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January 20, 2018

Govt should monitor secondary school fees

New students arrive at Butere girls' high school to seek for Form One admission. The school principal Dorah Okalo said the school received 150 out of the 270 invited students on the first day of admission.
New students arrive at Butere girls' high school to seek for Form One admission. The school principal Dorah Okalo said the school received 150 out of the 270 invited students on the first day of admission.

Form One students began reporting to school yesterday, amid complaints that parents were being required to pay high fees for a panoply of school items. This despite the government issuing the very elaborate "Guidelines for the Implementation of Free Secondary Education in 2017".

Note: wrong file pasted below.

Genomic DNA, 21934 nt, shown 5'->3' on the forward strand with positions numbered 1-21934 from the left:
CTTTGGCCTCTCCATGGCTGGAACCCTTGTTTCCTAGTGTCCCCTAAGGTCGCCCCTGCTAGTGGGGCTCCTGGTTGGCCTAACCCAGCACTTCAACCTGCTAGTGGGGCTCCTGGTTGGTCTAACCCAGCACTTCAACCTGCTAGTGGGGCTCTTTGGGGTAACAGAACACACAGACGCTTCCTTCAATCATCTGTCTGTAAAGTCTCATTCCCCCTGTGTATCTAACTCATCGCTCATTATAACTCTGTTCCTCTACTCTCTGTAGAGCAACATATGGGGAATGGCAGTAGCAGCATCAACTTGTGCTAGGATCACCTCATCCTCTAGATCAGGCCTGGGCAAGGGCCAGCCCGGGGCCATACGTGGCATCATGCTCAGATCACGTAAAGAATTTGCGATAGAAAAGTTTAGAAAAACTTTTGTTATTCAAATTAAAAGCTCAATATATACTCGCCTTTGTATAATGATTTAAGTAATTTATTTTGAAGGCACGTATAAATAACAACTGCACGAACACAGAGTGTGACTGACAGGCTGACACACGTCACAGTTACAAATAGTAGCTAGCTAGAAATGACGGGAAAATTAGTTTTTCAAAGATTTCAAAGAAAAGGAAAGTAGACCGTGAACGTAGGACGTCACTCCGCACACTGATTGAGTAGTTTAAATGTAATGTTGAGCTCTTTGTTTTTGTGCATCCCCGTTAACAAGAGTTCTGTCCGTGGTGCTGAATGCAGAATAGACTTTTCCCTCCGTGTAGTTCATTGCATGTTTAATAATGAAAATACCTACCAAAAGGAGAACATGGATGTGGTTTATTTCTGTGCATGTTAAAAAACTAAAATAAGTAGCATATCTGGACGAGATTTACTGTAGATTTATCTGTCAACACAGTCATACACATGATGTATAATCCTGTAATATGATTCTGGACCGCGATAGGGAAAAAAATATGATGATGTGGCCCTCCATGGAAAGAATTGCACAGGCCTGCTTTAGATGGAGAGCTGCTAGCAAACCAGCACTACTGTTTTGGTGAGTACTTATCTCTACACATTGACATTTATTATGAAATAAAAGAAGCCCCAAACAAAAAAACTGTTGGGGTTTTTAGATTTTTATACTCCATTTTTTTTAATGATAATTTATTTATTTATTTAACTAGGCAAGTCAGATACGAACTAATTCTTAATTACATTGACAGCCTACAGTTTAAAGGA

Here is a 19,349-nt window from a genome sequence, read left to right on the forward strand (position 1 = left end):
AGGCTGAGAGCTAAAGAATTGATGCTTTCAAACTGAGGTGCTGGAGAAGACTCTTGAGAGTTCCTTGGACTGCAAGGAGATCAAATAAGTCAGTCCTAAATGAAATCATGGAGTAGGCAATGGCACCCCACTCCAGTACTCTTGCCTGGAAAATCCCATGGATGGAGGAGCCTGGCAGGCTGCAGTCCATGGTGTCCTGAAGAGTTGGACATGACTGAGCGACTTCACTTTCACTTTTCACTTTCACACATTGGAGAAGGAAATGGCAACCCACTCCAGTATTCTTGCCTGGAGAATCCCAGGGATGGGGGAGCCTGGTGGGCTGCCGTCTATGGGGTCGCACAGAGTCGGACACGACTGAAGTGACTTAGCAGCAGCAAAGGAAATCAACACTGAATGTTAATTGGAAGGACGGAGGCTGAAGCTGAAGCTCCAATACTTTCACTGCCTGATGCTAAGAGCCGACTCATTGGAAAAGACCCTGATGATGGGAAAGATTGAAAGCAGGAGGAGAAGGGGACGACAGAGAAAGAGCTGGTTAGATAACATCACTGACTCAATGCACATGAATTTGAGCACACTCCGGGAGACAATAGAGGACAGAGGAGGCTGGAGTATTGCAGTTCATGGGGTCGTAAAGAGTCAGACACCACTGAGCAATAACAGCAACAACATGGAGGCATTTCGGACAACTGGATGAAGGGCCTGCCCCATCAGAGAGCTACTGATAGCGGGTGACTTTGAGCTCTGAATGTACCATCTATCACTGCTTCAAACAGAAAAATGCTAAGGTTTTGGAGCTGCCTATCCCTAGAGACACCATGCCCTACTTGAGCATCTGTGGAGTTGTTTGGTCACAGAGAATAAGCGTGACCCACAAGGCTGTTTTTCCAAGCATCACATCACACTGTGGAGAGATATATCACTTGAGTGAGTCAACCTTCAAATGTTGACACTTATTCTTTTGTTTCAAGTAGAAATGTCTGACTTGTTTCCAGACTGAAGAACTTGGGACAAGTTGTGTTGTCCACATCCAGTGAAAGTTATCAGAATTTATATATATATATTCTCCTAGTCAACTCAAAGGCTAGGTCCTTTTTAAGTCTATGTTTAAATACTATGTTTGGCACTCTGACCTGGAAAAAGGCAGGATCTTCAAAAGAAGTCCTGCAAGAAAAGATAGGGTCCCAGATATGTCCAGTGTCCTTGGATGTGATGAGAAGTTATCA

It has become an annual routine: The ministry sets the limits and the schools exceed them.

This trend calls for stricter monitoring of the regulations and fees secondary schools are charging parents.

Many schools are still charging fees for equipment, cutlery, bedding, development, and trips that have not yet been made — and even desks.

Not surprisingly, some schools have made it mandatory that these items be bought from the school even when parents can make a saving by sourcing cheaply from outside.

Are some principals colluding with suppliers to make a killing? Some of the charges are demonstrably unfair, if not illegal altogether. Notably, the fees being charged vary considerably between national and extra-county schools as well as within the same category. The ministry must urgently harmonise policy and implementation to protect hapless parents from undue exploitation.

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